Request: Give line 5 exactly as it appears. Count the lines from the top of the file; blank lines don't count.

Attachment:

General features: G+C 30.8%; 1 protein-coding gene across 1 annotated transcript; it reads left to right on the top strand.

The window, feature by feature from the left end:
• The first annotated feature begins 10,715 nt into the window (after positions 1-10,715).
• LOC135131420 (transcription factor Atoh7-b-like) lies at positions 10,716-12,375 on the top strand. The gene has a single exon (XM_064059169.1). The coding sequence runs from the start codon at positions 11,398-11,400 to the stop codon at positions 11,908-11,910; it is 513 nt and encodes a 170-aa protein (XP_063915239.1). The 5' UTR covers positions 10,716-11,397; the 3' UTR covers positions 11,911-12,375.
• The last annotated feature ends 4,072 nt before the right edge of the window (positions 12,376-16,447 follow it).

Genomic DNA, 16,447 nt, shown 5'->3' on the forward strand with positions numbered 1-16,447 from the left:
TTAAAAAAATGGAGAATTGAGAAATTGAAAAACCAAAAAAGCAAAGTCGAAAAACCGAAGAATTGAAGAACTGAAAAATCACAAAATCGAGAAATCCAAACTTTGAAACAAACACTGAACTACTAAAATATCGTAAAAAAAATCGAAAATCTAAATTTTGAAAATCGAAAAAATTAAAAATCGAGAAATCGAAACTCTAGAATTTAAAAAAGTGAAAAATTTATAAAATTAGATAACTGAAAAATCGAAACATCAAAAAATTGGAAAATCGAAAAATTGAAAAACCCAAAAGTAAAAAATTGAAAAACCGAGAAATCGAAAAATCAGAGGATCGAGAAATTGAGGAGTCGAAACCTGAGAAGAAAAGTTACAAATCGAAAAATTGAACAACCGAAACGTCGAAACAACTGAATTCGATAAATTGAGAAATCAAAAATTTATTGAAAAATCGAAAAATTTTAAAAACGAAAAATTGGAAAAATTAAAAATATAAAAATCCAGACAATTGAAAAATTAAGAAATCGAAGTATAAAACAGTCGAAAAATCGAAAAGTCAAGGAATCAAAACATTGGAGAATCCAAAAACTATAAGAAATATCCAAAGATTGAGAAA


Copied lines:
• The last annotated feature ends 4,072 nt before the right edge of the window (positions 12,376-16,447 follow it).